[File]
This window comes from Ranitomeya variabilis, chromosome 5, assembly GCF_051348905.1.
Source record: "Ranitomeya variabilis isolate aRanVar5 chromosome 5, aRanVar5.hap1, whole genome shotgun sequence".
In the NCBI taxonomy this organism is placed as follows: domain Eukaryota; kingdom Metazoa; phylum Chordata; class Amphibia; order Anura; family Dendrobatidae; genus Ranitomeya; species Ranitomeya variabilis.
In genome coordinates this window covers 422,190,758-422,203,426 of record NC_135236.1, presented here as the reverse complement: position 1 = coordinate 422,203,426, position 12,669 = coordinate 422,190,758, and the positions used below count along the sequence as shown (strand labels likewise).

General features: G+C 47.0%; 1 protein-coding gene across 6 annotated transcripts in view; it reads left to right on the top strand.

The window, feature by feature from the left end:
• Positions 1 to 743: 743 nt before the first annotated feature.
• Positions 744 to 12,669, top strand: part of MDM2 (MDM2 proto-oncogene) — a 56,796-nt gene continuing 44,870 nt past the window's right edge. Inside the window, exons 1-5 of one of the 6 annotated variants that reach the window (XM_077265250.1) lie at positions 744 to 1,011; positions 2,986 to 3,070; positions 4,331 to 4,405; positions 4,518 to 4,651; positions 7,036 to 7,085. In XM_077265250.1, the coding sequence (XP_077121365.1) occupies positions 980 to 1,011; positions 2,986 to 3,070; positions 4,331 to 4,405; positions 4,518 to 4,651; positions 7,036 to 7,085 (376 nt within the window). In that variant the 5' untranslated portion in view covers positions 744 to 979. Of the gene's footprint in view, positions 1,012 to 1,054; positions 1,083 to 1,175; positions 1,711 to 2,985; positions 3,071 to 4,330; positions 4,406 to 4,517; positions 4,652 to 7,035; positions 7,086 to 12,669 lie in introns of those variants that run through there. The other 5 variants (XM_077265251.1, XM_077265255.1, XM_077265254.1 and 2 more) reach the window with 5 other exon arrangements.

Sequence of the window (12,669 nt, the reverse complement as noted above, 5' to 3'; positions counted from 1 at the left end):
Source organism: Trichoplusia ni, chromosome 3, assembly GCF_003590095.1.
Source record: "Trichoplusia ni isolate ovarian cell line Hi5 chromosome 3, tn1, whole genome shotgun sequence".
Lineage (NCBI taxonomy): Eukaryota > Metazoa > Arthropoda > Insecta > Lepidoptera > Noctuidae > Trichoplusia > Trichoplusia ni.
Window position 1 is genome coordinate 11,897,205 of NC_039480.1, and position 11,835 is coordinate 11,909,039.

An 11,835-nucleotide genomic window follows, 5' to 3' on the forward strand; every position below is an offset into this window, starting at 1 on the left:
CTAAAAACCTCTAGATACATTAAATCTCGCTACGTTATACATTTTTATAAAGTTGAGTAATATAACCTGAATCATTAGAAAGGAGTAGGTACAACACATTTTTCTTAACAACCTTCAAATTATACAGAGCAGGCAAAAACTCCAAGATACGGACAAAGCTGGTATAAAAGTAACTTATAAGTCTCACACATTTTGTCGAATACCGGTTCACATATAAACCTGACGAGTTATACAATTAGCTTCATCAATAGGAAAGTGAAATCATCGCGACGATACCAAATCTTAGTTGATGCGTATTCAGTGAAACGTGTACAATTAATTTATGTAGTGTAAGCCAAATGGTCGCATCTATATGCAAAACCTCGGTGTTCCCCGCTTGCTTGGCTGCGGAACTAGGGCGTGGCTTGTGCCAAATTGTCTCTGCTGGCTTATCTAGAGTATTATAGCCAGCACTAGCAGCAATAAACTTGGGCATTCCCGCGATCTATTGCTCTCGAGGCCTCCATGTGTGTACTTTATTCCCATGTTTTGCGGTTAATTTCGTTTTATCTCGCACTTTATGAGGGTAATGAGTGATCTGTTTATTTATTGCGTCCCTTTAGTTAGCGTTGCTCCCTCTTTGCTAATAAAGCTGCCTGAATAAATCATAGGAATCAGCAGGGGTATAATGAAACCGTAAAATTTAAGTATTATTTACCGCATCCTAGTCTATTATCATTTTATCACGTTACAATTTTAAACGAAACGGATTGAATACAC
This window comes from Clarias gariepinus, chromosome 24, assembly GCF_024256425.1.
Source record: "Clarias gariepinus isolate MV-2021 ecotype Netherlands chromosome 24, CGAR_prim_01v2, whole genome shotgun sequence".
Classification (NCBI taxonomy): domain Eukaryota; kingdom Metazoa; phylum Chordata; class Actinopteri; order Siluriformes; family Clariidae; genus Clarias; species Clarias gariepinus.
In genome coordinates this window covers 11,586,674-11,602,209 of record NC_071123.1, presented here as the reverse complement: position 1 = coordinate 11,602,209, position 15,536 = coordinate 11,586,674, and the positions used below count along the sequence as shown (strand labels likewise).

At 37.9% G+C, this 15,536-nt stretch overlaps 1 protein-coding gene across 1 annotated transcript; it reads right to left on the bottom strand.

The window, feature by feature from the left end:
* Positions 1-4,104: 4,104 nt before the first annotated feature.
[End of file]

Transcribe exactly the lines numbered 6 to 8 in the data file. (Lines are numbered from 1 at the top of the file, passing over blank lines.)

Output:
The window, feature by feature from the left end:
• Positions 1 to 743: 743 nt before the first annotated feature.
• Positions 744 to 12,669, top strand: part of MDM2 (MDM2 proto-oncogene) — a 56,796-nt gene continuing 44,870 nt past the window's right edge. Inside the window, exons 1-5 of one of the 6 annotated variants that reach the window (XM_077265250.1) lie at positions 744 to 1,011; positions 2,986 to 3,070; positions 4,331 to 4,405; positions 4,518 to 4,651; positions 7,036 to 7,085. In XM_077265250.1, the coding sequence (XP_077121365.1) occupies positions 980 to 1,011; positions 2,986 to 3,070; positions 4,331 to 4,405; positions 4,518 to 4,651; positions 7,036 to 7,085 (376 nt within the window). In that variant the 5' untranslated portion in view covers positions 744 to 979. Of the gene's footprint in view, positions 1,012 to 1,054; positions 1,083 to 1,175; positions 1,711 to 2,985; positions 3,071 to 4,330; positions 4,406 to 4,517; positions 4,652 to 7,035; positions 7,086 to 12,669 lie in introns of those variants that run through there. The other 5 variants (XM_077265251.1, XM_077265255.1, XM_077265254.1 and 2 more) reach the window with 5 other exon arrangements.